Risk in Security

I typically don’t dwell into this topic until unless I was told to speak about it in a conference / group discussion. While I admit, I do not have all the necessary certifications in place to be a subject matter expert, I certainly feel to understand the importance of Cybersecurity Frameworks in OT Security , you will need to understand some basic math and statistics. This post is to introduce you to these fundamental concepts.

Where do I begin?

Math Concepts:

It all starts with understanding that there are many thoughts, ideas and methodologies in cybersecurity practice. One thing is for sure, you will need some basic understanding of math. If I were starting from no where, then I would pick up a book on statistics and probability however, some basic concepts such as uncertainty and risk are important.

There is one important and vital concept that you need to have a very good understanding, it is called uncertainty. As in the case of a data breach, we are not certain or we lack data / information to calculate the true outcome of a data breach or when the data breach will actually occur. For example.

“There is a 35% chance that company ABC will have a data breach / data leak incident sometime in the next four years”

The objective is to be able to measure something and predict an outcome. In this particular example, we are very certain when something will happen.

There is a 30% chance that company ABC will have a cyberattack in the form of data breach or data leak in the next three years”

Here is the same example with certainty that something will result (loss) from the data breach to the organization.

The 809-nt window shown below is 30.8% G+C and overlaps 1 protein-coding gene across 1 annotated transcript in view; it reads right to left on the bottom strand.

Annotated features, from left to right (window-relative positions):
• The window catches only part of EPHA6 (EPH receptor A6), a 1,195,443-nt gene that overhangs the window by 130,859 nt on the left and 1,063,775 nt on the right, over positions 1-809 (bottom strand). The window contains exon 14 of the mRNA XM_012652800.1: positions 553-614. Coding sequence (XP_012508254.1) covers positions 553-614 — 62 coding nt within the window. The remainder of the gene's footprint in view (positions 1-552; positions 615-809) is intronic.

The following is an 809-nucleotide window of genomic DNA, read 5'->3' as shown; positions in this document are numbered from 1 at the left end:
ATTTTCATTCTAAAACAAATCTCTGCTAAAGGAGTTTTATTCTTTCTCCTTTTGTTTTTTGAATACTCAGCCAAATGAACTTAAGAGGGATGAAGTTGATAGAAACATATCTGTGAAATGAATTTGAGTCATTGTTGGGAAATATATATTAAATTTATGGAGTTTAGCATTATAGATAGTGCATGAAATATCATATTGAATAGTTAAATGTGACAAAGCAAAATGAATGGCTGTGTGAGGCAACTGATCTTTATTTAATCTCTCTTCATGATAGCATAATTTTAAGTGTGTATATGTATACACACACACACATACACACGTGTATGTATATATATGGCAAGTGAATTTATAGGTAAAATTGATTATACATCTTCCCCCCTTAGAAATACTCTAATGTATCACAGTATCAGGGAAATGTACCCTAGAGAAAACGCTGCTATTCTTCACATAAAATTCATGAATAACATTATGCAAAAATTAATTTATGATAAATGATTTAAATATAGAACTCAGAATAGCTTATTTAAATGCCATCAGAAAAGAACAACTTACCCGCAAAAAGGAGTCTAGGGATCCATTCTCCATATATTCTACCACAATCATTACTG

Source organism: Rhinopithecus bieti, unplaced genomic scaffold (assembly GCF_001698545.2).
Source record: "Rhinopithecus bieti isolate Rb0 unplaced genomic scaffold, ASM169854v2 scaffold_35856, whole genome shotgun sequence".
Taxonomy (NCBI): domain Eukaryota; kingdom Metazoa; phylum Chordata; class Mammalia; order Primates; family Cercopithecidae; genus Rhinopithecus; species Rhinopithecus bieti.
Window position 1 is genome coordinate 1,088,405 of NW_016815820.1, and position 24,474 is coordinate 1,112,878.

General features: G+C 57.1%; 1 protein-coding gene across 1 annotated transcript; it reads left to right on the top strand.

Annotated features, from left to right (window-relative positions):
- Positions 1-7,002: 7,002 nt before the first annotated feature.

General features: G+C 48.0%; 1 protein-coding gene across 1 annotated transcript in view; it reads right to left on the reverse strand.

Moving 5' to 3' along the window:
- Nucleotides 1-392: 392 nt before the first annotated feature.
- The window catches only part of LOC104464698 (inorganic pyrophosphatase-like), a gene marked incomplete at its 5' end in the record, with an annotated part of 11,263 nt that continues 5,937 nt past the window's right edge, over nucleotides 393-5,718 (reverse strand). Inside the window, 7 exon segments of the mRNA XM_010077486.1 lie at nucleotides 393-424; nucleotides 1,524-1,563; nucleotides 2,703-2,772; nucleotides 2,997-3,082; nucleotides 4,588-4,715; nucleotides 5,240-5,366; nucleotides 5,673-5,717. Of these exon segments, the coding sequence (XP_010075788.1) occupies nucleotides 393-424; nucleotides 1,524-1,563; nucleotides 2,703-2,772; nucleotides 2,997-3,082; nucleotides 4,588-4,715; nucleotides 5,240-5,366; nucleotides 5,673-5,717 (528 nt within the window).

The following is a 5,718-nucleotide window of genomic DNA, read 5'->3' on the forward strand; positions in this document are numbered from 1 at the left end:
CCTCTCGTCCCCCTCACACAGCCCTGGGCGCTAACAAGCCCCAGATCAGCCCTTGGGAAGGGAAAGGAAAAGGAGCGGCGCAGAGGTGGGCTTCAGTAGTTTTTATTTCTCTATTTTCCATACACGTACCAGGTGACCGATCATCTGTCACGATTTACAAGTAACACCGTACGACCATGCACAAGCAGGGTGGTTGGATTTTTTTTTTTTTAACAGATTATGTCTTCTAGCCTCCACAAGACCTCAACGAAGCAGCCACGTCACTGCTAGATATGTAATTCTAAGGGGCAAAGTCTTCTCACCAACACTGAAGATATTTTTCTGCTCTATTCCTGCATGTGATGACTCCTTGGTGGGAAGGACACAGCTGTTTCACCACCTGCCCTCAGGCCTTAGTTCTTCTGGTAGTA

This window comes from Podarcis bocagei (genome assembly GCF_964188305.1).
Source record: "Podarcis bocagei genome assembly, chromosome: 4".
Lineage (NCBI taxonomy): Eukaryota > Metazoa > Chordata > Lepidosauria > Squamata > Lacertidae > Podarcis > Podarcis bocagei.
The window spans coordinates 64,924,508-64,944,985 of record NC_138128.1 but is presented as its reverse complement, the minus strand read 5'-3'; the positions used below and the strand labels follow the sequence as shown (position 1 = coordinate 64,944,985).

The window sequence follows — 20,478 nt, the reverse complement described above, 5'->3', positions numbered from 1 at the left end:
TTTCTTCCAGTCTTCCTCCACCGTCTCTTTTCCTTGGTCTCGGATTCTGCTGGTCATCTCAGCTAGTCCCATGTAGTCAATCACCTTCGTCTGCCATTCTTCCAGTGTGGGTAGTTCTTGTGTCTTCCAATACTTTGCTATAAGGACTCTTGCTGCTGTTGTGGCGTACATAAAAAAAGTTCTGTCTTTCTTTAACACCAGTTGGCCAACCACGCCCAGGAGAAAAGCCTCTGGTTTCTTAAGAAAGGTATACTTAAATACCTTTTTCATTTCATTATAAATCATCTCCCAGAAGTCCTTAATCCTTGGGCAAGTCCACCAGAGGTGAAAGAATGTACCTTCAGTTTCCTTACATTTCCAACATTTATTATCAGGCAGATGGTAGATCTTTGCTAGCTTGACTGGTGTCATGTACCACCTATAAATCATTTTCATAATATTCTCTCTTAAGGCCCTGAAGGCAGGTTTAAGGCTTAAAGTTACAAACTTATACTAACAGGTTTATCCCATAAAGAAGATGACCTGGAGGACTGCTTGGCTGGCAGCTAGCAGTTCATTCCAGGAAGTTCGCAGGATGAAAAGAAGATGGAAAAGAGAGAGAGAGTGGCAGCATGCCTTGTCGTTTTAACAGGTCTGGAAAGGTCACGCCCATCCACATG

There is a 20% chance that a data breach or data leak will result in a fine from GDPR regulation in the amount of $5 million dollars for the company ABC”

Risk Terminologies

For cybersecurity and other risk management methodologies, understanding the terms such as Vulnerability (V) , Threat (T), Impact (I) and Likelihood (L) is very essential to be able to measure risk and apply counter measures. Also I want to point that there are two important methods to risk management , a qualitative approach (subjective) and a quantitative approach. Which approach is good? There are studies out there that suggest otherwise. Read What’s Wrong with Risk Matrices? by Tony Cox (Link to original publication)

However, if you are a beginner in Risk Analysis, I certainly recommend you start with qualitative analysis for your understanding and also, choosing between the two is like choosing between a scoop of vanilla ice cream in a cup and spoon of vanilla ice Dippin’ Dots.

In order to understand both qualitative and quantitative approaches of risk analysis, we have some key risk terminologies that one needs to understand.

The case of the Sandwich Theif.

Let us say I have a special sandwich- my asset, which is very valuable, may have some secret sauce or ingredient. The value of this asset is $10, this is how much it cost for me to make it. Now, if I really want to protect this from a sandwich thief, I would like to know how valuable it is, did I not say $10, but it is not the true value. If I were to loose the $10 sandwich, it might cost me $30, why? Well, you see the sandwich when it was made, the ingredients were cheaper, may be I got a discounted price or I might spend $20 for the its shelf life on refrigeration. So understanding this value is very important because, if I were to put a counter measure, such as a lock on a cabinet or something more secure than that, then I want to make sure I am spending more than what is worth. Who makes that decision?

Vulnerability (V):

In cybersecurity, a vulnerability is a flaw, a weakness, a missing defense. This can be accidental or intentionally put in place.

An analogy to real world is “Padlocks are easiest to pick as they have a massive vulnerability in the form of easy access to locking pin and cylinder mechanism which can be aligned to pop open the lock”

Threat (T):

A threat is potential of exploiting a vulnerability which could result in a negative outcome. In cybersecurity, a threat is an exploitation of a vulnerability in a network, software or hardware that will allow a threat actor to gain privileged access to the system.

For example, a sandwich thief (threat actor) is a threat to your sandwich that is stored in a kitchen cabinet with a pad lock. How do we compute risk from threat and vulnerability?